Advancement from an Academic Point of View
Schulman, Sandy, Information Today
Sandy Schulman is vice president of sales and marketing at NewsNet, a Bryn Mawr, Pennsylvania-based electronic news and information provider. She can be reached by e-mail at firstname.lastname@example.org or email@example.com.
The challenges facing academic and corporate librarians are similar
In December of last year I explored the changing role of librarians and automation within corporate environments (IT December 1996, "The Systems Librarian: Corporate Librarians on the Leading Edge"). I recently decided to examine the same topic through the eyes of a university systems analyst and a vendor specializing in working with academic institutions. I'm sure many of you won't be surprised to learn that the challenges faced by many academics are similar to those of their corporate brethren.
Corporate and academic librarians face the same challenge of working with, and staying ahead of, user populations that are increasingly computer literate and have access to almost unlimited sources of information via the Web. In both types of environments, a well-trained professional librarian can guide the user to meaningful, reliable information. However, in order to be successful in these times, librarians have to be better prepared technologically than their predecessors ever dreamed of.
Technologically Astute Users Influence More Decisions
Kathie Marvin, who holds an M.L.S. degree from Syracuse University and is now a lead systems analyst in the administrative computing department of West Chester University, West Chester, Pennsylvania, said that "the systems librarian has to be even more technologically astute in many different areas than we were before. Our users, and end users, are becoming more and more technically knowledgeable with time. They know how to use more systems and also find out about new systems and new technology quicker than in the past. We have to keep ahead of our users so we may provide the best possible help and advice on systems."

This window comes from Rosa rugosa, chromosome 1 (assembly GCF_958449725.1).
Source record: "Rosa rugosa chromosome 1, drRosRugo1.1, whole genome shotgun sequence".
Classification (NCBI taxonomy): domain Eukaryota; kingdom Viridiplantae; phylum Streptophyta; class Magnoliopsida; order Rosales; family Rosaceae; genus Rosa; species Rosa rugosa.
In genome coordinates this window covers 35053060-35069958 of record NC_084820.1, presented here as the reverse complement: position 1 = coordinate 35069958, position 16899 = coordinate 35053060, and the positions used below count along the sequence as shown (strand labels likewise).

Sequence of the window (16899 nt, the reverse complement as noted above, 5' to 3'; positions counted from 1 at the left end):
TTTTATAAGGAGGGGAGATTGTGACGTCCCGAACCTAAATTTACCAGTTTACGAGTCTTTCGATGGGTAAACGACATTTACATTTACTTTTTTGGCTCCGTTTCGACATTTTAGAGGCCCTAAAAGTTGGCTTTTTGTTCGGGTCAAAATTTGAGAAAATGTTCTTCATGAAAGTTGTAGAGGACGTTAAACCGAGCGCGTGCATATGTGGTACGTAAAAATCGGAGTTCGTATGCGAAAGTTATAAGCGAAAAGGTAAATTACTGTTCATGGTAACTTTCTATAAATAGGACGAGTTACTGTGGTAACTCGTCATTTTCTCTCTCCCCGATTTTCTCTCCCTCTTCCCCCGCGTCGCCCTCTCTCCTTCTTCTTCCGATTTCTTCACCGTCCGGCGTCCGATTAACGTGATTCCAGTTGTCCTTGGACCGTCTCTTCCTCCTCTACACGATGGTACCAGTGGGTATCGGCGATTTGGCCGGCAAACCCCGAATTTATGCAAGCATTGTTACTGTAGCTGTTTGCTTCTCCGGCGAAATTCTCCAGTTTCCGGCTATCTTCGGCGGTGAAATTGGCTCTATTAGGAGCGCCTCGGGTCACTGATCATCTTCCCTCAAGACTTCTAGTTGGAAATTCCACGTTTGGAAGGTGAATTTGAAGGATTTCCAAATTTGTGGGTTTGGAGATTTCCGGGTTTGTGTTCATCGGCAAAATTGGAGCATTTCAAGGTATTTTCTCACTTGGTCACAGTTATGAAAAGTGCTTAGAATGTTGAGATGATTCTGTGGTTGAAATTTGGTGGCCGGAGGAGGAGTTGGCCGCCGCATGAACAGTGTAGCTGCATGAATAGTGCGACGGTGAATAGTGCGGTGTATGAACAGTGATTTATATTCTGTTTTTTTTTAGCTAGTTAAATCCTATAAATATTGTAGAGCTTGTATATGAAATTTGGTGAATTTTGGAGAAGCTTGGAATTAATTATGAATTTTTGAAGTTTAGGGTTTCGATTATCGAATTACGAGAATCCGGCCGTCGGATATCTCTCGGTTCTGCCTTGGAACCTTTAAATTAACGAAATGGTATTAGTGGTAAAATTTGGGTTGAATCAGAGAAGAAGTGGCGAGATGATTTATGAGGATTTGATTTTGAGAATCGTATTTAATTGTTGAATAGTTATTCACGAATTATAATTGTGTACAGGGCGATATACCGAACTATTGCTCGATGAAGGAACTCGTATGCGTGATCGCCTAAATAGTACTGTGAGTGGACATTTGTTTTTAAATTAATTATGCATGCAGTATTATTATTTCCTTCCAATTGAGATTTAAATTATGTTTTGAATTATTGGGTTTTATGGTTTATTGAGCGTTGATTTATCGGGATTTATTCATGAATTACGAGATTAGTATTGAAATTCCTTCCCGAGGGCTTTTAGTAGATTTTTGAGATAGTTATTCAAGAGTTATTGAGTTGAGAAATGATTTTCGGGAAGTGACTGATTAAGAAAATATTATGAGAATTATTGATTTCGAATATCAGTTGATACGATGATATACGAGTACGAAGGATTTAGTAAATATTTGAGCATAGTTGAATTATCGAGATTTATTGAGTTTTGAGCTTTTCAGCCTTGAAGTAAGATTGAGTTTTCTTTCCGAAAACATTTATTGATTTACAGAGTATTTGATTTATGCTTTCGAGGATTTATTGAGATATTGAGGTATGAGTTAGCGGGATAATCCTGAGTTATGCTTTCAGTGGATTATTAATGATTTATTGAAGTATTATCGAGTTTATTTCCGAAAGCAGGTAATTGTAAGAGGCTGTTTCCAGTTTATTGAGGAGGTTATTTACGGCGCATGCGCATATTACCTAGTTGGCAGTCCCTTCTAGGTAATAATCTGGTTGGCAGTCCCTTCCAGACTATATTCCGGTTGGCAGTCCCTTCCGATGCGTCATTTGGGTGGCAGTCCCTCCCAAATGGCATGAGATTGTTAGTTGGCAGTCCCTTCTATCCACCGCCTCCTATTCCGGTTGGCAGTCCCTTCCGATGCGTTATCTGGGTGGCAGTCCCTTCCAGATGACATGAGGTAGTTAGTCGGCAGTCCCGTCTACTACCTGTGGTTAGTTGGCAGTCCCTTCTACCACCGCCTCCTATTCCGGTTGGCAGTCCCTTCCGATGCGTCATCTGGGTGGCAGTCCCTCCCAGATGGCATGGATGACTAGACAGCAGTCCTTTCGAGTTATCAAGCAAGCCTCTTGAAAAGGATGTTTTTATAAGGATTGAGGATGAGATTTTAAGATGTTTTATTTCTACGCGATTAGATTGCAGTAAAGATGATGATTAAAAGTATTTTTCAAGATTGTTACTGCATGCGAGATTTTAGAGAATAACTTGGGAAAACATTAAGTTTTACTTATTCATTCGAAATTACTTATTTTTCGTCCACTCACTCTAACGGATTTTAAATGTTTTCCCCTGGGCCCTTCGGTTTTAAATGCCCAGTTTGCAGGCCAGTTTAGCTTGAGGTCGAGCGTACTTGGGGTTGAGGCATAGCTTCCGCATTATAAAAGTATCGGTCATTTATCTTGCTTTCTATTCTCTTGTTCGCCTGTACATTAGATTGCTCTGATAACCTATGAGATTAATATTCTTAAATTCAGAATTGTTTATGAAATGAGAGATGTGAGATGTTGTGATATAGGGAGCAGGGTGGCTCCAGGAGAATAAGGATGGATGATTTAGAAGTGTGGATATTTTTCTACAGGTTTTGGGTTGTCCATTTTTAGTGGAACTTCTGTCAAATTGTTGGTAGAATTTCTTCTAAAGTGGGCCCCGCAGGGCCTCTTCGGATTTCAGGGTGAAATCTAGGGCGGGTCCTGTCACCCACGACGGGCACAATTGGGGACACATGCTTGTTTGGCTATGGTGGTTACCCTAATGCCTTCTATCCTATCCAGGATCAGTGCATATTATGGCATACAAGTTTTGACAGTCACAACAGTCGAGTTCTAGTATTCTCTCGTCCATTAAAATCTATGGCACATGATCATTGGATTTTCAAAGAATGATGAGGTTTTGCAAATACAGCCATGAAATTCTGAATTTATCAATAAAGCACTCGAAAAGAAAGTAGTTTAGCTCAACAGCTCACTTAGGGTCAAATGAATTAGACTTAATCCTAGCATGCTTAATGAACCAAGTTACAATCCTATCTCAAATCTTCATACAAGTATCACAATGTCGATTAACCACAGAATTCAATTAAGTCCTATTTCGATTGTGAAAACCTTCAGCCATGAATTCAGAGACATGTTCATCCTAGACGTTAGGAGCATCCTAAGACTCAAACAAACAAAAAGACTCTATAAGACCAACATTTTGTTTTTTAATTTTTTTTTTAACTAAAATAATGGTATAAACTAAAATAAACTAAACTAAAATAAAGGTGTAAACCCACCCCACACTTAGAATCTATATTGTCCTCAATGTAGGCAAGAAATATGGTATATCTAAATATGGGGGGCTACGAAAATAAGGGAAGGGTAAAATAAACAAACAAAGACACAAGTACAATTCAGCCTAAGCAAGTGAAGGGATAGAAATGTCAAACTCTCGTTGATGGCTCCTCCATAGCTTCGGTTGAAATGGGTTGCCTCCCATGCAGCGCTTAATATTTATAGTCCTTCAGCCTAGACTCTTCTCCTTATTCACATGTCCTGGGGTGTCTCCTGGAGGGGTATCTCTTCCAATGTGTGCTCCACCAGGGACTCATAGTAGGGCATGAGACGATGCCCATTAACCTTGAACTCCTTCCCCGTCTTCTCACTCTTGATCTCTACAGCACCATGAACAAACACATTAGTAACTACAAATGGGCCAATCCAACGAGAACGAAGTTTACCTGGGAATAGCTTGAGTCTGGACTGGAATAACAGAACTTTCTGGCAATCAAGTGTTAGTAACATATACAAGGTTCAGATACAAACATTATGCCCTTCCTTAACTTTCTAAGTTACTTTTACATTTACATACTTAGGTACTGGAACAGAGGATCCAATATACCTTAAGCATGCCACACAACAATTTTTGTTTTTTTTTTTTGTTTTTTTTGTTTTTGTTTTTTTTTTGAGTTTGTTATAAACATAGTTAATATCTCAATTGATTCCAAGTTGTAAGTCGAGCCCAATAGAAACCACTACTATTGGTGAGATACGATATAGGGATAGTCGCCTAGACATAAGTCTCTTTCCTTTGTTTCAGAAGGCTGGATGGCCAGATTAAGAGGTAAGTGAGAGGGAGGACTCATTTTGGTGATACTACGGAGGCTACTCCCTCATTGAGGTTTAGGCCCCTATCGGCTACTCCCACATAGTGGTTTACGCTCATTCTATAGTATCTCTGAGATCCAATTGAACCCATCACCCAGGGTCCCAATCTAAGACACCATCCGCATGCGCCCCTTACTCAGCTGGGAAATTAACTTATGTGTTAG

Also, in years past, libraries made their own decisions regarding which systems and software packages to purchase. But, as Marvin pointed out, the tables are turning: "I think, too, that our users have more influence now in what systems we purchase and install, especially on the PC level."
As a member of the SSHE -(State System of Higher Education, Pennsylvania) shared system project, in which the libraries have contracted for shared database access and have also agreed to share the same integrated library, automation system, Marvin has first-band experience addressing the issues facing herself and her colleagues in keeping up with new technology and meeting the growing requirements of students, faculty, and others associated with the university.
Jane Burke, president of Endeavor Information Systems, Inc., of Rosemont, Illinois, a company specializing in automation systems for academic institutions, shares Marvin's perspective on the changing role of the systems librarian within an academic environment. Burke suggested that "over the past two to three years, as the technology used in library systems is becoming more alike (with the introduction of the Web and with more PCs taking the place of terminals), systems librarians will have to give away much of their traditional power and expertise to the user. Until now, it was their responsibility to manage the systems, and no one else could change a parameter. As public service and cataloging librarians have become more technically literate, the systems librarian's role is one of technology-cheerleader, charged with moving staff along competently and quickly."
Following along with Marvin's assessment of staying technologically ahead of users, Burke explained, "as vendors are reengineering for open systems, the systems librarian must learn PC software in-depth, investing the time to learn how to create custom reports and analyses. …